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Di Maio: “Letta, Draghi, Mion: it’s part of my job, I speak with people who have different views from me” (Il Fatto Quotidiano)

Dear Director, I have decided to write this letter because I’ve noticed that, for several days now, my appointment schedule is making headline news, with misleading reconstructions penned even by yourself, which particularly pained me.

I want to be clear, the press must do its job. Someone has said that the duty of a journalist is to “turn the pen in the wound”. So my intention here is not to attack reporters. First of all I want to confirm that the meetings with the people mentioned did take place and that, as Foreign Minister, I believe that I will be having many more. Because since I became Minister I have always prided myself on direct contacts with majority and opposition members, and I have always had meetings also with people who represented and, indeed, still represent international and national institutions. Each of these people is invaluable for exchanging views and opinions, especially when we end up arguing strongly because we find ourselves in disagreement.

What I find unbearable, however, is the level of retrospective thinking behind each of my recent meetings. For example, the conjecture that it was my own staff who leaked the news. The journalists who wrote the articles and their editors can easily testify to the contrary.

I had never met with either the former ECB President Mario Draghi or Gianni Letta, and my meeting with them should be viewed simply as part of a healthy and traditional spirit of dialogue. In this case, however, as you well know, Italy is preparing to face one of the most important negotiations ever within the European Union and the Foreign Ministry is in the forefront of these negotiations. Against this backdrop, and because of the very special moment we are going through, I do not find it so shocking to see the former President of the European Central Bank, also given the role played by the ECB, in recent years, in support of the Eurozone. As far as Mr. Letta is concerned, however, I categorically deny the contents of the background article published by the La Stampa newspaper. On the other hand, you yourself, in your editorial, speak of numerous “political gossip from behind the scenes”…

With regard to Autostrade, I would like to take this opportunity to inform you that, yes, I also met with the manager Mr. Gianni Mion, to whom I reiterated the position expressed by Prime Minister Giuseppe Conte, according to which “Autostrade can no longer be managed by the Benetton family”. I myself raised this issue within the Government, and with Parliament, and it has certainly not been improvised or expressed for the first time today.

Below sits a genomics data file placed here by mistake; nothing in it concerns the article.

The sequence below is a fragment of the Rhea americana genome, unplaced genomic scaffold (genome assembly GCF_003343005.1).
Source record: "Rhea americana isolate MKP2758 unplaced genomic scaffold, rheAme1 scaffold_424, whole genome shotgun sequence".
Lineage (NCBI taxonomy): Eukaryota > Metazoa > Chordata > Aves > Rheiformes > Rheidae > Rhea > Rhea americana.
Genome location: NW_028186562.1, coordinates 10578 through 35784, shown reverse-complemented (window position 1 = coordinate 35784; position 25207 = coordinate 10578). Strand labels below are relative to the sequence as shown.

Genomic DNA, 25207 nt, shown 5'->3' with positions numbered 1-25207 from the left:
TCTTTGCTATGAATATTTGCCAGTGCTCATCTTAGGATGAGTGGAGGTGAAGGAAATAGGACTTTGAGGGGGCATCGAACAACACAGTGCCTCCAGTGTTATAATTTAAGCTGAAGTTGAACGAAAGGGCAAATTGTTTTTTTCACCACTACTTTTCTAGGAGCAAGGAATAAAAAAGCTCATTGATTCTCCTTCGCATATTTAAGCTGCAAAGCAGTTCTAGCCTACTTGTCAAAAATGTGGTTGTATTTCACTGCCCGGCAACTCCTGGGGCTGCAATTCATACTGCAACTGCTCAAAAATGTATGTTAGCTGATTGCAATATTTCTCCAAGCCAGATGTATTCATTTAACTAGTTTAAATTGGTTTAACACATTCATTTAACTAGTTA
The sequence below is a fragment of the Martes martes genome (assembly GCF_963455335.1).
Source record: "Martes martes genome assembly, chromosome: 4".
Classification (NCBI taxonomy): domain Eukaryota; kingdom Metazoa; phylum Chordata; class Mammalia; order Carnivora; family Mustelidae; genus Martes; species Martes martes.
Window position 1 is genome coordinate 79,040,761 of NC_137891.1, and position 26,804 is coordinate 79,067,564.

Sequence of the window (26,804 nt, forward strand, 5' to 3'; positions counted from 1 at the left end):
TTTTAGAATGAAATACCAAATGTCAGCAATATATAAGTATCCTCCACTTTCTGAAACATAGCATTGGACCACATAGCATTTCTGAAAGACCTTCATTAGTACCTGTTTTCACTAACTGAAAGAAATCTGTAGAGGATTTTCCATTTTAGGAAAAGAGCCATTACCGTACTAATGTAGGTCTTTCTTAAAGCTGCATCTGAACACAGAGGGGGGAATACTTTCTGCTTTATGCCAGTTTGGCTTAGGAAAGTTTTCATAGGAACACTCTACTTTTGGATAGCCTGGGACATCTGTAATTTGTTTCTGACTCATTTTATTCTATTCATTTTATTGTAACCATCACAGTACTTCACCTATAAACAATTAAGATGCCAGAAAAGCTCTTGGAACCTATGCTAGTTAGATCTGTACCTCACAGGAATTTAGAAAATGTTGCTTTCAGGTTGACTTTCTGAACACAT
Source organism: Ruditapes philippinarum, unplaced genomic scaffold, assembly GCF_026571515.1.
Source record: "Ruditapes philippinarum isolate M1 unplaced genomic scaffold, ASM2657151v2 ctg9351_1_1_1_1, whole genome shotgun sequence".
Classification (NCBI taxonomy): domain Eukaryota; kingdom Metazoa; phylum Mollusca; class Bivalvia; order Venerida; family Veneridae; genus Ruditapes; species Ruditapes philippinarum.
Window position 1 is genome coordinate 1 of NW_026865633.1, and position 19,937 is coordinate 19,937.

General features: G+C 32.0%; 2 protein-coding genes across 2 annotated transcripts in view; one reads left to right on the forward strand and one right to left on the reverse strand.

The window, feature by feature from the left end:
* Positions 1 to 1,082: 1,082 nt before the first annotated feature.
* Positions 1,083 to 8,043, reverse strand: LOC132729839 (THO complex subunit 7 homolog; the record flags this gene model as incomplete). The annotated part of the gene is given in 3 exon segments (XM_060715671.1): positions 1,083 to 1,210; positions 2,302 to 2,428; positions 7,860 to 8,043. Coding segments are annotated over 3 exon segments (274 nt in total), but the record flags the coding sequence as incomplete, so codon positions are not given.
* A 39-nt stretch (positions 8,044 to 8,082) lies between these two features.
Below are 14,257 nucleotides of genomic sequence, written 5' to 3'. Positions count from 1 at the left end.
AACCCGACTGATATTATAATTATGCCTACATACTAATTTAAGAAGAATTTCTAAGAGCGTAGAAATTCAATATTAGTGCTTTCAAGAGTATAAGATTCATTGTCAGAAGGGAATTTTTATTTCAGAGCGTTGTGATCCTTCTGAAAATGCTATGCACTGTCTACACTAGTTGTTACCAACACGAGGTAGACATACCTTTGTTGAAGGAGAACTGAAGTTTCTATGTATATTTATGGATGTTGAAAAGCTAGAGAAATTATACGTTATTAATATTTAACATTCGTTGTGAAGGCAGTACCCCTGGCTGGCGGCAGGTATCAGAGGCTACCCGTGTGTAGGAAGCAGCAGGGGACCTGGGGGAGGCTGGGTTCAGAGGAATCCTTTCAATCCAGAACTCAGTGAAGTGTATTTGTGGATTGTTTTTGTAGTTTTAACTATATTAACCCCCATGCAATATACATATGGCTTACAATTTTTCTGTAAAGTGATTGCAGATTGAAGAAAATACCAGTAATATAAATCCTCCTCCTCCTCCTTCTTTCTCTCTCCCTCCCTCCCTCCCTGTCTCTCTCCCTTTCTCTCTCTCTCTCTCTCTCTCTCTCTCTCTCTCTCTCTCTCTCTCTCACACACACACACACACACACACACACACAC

Within the Government, I was the first to oppose the Benetton family’s hold over the company. For this battle I became the object of media speculation and conjectures, because I dared to spearhead a battle that no one else had the courage to wage. I was accused of having brought down the stock price of Atlantia and the 5-Star Movement was mocked and attacked solely because of its defence of a fundamental principle which, after the tragic death of 43 people, is, in our opinion, tantamount to a vindication of justice.

Please allow me to contest the suggestion at the 5-Star Movement is all but brain dead, as also demonstrated by my public support, through my social media, of President Conte’s words. Is it a sin for not having spoken out before 9 p.m.? I’m sorry, but I was on an official visit to Trieste with the President of the Republic Sergio Mattarella, on my return I was involved in a briefing about the meeting held yesterday afternoon with the President of the House of Representatives of Tobruk, Aguila Saleh, and the day before I was in Brussels for a mini summit with 4 with colleagues Le Drian, Mass and the High EU Representative Borrell, also on Libya. In short, we can say that my job is hardly ever boring.

Finally, you also wrote that two years ago I walked away from the opportunity of becoming Prime Minister only so that I did not have to shake hands publicly with Silvio Berlusconi. I thank you, because you indirectly acknowledge my efforts to help set up two governments. However, I must confess to you that the true reason why I walked away from the premiership was my conviction that it’s not an individual who can change a country, but their facts and ideas (based on which firm belief I have twice renounced the role of prime minister and a third time that of deputy prime minister). I don’t know if we are succeeding today, what I can tell you, however, is that we are doing our best and, you must concede, accomplishing something of worth.